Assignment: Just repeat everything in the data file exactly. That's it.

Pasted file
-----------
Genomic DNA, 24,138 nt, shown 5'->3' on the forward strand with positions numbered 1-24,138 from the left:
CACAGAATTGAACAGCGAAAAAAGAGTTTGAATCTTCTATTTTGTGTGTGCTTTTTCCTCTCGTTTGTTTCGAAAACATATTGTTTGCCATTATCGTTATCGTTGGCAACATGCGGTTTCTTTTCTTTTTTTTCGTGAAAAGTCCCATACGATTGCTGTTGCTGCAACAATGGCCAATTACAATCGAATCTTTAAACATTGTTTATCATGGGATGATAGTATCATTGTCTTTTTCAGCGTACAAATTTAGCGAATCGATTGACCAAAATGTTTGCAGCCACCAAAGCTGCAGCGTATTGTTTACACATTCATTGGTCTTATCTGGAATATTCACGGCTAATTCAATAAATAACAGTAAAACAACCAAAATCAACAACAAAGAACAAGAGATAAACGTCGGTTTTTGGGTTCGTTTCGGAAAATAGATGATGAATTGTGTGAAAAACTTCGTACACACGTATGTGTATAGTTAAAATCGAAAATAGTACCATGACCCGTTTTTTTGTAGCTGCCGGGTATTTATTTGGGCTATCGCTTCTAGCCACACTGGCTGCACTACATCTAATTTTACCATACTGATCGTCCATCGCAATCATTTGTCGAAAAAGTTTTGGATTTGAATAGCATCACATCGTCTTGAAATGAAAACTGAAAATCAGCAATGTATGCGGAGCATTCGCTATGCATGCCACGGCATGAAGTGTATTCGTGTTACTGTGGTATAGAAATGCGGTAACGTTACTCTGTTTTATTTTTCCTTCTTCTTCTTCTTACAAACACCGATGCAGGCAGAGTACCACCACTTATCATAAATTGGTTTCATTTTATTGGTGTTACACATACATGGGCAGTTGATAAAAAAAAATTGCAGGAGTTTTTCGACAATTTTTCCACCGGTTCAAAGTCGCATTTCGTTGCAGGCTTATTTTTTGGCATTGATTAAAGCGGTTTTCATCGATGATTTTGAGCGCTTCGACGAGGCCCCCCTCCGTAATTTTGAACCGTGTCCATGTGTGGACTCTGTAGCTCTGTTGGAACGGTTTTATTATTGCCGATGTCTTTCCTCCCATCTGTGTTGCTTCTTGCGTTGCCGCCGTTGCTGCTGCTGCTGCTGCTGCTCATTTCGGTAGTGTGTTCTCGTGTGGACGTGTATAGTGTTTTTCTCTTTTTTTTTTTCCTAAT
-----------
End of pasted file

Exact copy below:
Genomic DNA, 24,138 nt, shown 5'->3' on the forward strand with positions numbered 1-24,138 from the left:
CACAGAATTGAACAGCGAAAAAAGAGTTTGAATCTTCTATTTTGTGTGTGCTTTTTCCTCTCGTTTGTTTCGAAAACATATTGTTTGCCATTATCGTTATCGTTGGCAACATGCGGTTTCTTTTCTTTTTTTTCGTGAAAAGTCCCATACGATTGCTGTTGCTGCAACAATGGCCAATTACAATCGAATCTTTAAACATTGTTTATCATGGGATGATAGTATCATTGTCTTTTTCAGCGTACAAATTTAGCGAATCGATTGACCAAAATGTTTGCAGCCACCAAAGCTGCAGCGTATTGTTTACACATTCATTGGTCTTATCTGGAATATTCACGGCTAATTCAATAAATAACAGTAAAACAACCAAAATCAACAACAAAGAACAAGAGATAAACGTCGGTTTTTGGGTTCGTTTCGGAAAATAGATGATGAATTGTGTGAAAAACTTCGTACACACGTATGTGTATAGTTAAAATCGAAAATAGTACCATGACCCGTTTTTTTGTAGCTGCCGGGTATTTATTTGGGCTATCGCTTCTAGCCACACTGGCTGCACTACATCTAATTTTACCATACTGATCGTCCATCGCAATCATTTGTCGAAAAAGTTTTGGATTTGAATAGCATCACATCGTCTTGAAATGAAAACTGAAAATCAGCAATGTATGCGGAGCATTCGCTATGCATGCCACGGCATGAAGTGTATTCGTGTTACTGTGGTATAGAAATGCGGTAACGTTACTCTGTTTTATTTTTCCTTCTTCTTCTTCTTACAAACACCGATGCAGGCAGAGTACCACCACTTATCATAAATTGGTTTCATTTTATTGGTGTTACACATACATGGGCAGTTGATAAAAAAAAATTGCAGGAGTTTTTCGACAATTTTTCCACCGGTTCAAAGTCGCATTTCGTTGCAGGCTTATTTTTTGGCATTGATTAAAGCGGTTTTCATCGATGATTTTGAGCGCTTCGACGAGGCCCCCCTCCGTAATTTTGAACCGTGTCCATGTGTGGACTCTGTAGCTCTGTTGGAACGGTTTTATTATTGCCGATGTCTTTCCTCCCATCTGTGTTGCTTCTTGCGTTGCCGCCGTTGCTGCTGCTGCTGCTGCTGCTCATTTCGGTAGTGTGTTCTCGTGTGGACGTGTATAGTGTTTTTCTCTTTTTTTTTTTCCTAAT